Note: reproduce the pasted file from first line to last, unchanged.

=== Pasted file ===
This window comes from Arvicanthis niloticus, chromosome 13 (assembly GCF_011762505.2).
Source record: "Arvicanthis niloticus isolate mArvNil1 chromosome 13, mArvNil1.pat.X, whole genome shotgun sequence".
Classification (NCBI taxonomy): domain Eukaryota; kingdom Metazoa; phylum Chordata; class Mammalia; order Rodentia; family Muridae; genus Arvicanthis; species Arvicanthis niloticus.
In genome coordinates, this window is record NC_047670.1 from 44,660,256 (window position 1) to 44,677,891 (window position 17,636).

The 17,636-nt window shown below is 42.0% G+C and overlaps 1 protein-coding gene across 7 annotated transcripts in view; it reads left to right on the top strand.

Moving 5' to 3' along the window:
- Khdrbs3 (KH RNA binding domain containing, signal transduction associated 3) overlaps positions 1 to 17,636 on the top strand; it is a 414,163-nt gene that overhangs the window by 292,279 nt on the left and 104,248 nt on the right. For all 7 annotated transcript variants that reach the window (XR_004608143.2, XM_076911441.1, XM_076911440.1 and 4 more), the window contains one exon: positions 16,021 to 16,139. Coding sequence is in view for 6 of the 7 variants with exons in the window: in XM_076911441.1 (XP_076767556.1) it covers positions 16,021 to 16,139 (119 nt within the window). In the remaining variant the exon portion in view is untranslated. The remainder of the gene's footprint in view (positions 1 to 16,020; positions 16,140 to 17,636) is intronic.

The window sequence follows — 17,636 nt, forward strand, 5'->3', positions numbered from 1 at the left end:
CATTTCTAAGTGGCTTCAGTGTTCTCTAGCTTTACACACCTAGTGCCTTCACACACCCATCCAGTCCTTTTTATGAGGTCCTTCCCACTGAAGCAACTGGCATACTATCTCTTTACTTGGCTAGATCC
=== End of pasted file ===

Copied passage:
This window comes from Arvicanthis niloticus, chromosome 13 (assembly GCF_011762505.2).
Source record: "Arvicanthis niloticus isolate mArvNil1 chromosome 13, mArvNil1.pat.X, whole genome shotgun sequence".
Classification (NCBI taxonomy): domain Eukaryota; kingdom Metazoa; phylum Chordata; class Mammalia; order Rodentia; family Muridae; genus Arvicanthis; species Arvicanthis niloticus.
In genome coordinates, this window is record NC_047670.1 from 44,660,256 (window position 1) to 44,677,891 (window position 17,636).

The 17,636-nt window shown below is 42.0% G+C and overlaps 1 protein-coding gene across 7 annotated transcripts in view; it reads left to right on the top strand.

Moving 5' to 3' along the window:
- Khdrbs3 (KH RNA binding domain containing, signal transduction associated 3) overlaps positions 1 to 17,636 on the top strand; it is a 414,163-nt gene that overhangs the window by 292,279 nt on the left and 104,248 nt on the right. For all 7 annotated transcript variants that reach the window (XR_004608143.2, XM_076911441.1, XM_076911440.1 and 4 more), the window contains one exon: positions 16,021 to 16,139. Coding sequence is in view for 6 of the 7 variants with exons in the window: in XM_076911441.1 (XP_076767556.1) it covers positions 16,021 to 16,139 (119 nt within the window). In the remaining variant the exon portion in view is untranslated. The remainder of the gene's footprint in view (positions 1 to 16,020; positions 16,140 to 17,636) is intronic.

The window sequence follows — 17,636 nt, forward strand, 5'->3', positions numbered from 1 at the left end:
CATTTCTAAGTGGCTTCAGTGTTCTCTAGCTTTACACACCTAGTGCCTTCACACACCCATCCAGTCCTTTTTATGAGGTCCTTCCCACTGAAGCAACTGGCATACTATCTCTTTACTTGGCTAGATCC